I have cancer. I don’t think I’ll be coming back to the office today.
The receiver is heavy in my hand, lands with a dull thud in its metal cradle.
I consider staying in the phone booth. Consider opening the accordion door and sitting down on the hot sidewalk in front of Gray’s Papaya. Both seem viable choices to make at the moment. To just remain before.
Somehow I am in a car. My hand remembers the weight of the phone. I could still be in the muffled booth if I just close my eyes.
My not yet husband drives us uptown to an address that is embossed in black letters on a white business card balanced neatly on his knee.
We are making small talk. I speak in the voice of one who is carrying around a bomb protected by an eggshell.
The hallway is quiet, airless.
I am thinking about the group of people I saw the week before when I was running along Riverside Drive. How they were huddled together watching a man poised at the top of an apartment building’s ledge. The only sound was from one bird calling, calling. All those people dressed to go to work, in suits, pantyhose, heels. Just standing there, looking up, not saying anything.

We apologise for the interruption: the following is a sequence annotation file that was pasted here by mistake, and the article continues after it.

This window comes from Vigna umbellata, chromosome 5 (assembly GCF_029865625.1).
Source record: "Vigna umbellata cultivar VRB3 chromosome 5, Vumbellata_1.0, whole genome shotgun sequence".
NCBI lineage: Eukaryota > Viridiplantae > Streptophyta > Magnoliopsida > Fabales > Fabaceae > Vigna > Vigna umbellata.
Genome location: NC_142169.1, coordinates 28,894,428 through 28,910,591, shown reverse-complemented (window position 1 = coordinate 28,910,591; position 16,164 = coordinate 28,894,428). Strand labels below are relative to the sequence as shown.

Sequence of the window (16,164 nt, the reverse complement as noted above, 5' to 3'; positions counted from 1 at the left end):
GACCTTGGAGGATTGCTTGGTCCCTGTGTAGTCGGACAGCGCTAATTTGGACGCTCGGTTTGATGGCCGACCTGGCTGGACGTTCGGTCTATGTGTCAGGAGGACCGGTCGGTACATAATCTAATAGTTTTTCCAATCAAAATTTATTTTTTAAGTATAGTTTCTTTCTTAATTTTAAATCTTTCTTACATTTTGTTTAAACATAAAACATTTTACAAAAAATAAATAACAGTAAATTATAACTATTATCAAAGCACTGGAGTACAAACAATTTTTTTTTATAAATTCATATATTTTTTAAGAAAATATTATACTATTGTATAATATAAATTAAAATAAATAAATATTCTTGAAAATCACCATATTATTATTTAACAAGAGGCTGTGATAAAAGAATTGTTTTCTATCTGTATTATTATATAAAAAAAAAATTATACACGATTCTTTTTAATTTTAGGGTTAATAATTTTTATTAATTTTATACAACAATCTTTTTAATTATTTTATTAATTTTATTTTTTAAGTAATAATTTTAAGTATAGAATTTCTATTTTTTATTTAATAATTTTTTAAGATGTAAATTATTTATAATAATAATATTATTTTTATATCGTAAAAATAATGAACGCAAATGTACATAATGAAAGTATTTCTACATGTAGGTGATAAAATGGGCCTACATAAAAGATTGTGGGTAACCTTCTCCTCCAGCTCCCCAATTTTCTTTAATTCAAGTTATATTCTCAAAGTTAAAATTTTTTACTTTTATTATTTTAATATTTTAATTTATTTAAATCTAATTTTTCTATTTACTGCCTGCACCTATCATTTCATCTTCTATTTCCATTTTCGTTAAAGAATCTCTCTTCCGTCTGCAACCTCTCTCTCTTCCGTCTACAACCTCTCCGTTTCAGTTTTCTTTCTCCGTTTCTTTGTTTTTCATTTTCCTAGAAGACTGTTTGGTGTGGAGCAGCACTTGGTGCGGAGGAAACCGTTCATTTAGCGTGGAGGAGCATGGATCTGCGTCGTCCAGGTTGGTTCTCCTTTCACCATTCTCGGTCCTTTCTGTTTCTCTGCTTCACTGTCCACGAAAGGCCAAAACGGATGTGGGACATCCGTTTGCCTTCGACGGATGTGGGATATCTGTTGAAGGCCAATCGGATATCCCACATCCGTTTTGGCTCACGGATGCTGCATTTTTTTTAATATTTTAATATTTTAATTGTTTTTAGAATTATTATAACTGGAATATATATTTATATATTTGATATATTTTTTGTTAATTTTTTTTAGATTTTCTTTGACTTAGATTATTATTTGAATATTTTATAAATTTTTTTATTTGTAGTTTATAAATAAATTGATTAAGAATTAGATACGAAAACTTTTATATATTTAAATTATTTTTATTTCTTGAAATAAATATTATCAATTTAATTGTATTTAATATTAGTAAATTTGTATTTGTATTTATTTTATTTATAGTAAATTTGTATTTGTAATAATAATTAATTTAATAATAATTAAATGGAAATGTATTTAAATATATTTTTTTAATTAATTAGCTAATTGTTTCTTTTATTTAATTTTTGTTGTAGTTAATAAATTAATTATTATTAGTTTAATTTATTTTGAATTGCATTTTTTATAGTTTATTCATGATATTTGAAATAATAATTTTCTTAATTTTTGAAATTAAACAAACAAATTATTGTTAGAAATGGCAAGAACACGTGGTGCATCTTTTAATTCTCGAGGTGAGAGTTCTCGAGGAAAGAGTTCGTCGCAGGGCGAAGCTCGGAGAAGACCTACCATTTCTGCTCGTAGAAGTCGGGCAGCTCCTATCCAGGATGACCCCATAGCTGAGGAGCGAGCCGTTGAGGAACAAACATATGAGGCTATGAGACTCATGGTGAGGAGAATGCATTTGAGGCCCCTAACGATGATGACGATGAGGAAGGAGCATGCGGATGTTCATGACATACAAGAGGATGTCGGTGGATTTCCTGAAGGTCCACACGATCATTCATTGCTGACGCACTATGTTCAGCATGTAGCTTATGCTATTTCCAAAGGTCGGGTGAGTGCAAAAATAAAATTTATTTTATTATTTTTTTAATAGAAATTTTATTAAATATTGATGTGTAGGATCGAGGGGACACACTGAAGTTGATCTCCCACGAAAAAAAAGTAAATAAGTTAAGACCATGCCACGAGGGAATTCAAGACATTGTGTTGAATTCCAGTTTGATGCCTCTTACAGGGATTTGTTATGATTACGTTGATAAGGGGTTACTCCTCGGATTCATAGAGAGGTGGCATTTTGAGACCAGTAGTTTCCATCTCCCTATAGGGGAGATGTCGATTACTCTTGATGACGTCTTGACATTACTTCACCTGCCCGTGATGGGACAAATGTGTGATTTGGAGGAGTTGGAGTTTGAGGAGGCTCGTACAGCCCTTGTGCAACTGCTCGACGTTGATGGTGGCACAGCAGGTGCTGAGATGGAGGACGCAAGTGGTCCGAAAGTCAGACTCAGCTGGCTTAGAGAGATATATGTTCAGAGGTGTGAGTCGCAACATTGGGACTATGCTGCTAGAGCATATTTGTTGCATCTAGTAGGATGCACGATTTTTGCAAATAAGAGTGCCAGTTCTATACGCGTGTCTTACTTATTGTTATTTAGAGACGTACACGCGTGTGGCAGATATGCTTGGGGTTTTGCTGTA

With my index finger I draw and redraw the line on my palm that captures the meat of my thumb in a half-moon. My soon to be husband is speaking to a receptionist.
Soon I am sitting in a small white room, in a chair with a tiny table attached. It seems to be a school desk but has no place to store a pencil or small pink eraser.
What kind of cancer do I have?
The nurse has a thick rubber band around my arm.
Make a fist.
The jab of the needle is a relief.
I don’t know. The doctor isn’t here today.
She lines up vials of dark red blood each with a different colored stopper.
Come back on Monday.
It is my soon to be husband’s birthday.
You can go.
It is six weeks before our wedding.
Read PART 3 here